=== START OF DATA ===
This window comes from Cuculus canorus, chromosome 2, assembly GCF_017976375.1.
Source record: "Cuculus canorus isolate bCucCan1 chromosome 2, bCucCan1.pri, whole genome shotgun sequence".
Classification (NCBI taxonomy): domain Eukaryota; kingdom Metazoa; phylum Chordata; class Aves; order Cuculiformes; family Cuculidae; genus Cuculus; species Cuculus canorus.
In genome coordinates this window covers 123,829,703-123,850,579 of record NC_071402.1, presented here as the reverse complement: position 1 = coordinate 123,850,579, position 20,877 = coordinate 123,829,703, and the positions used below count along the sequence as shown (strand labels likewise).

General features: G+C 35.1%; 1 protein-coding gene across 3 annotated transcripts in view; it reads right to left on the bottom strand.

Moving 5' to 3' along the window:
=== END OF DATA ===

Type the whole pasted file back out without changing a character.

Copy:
This window comes from Cuculus canorus, chromosome 2, assembly GCF_017976375.1.
Source record: "Cuculus canorus isolate bCucCan1 chromosome 2, bCucCan1.pri, whole genome shotgun sequence".
Classification (NCBI taxonomy): domain Eukaryota; kingdom Metazoa; phylum Chordata; class Aves; order Cuculiformes; family Cuculidae; genus Cuculus; species Cuculus canorus.
In genome coordinates this window covers 123,829,703-123,850,579 of record NC_071402.1, presented here as the reverse complement: position 1 = coordinate 123,850,579, position 20,877 = coordinate 123,829,703, and the positions used below count along the sequence as shown (strand labels likewise).

General features: G+C 35.1%; 1 protein-coding gene across 3 annotated transcripts in view; it reads right to left on the bottom strand.

Moving 5' to 3' along the window: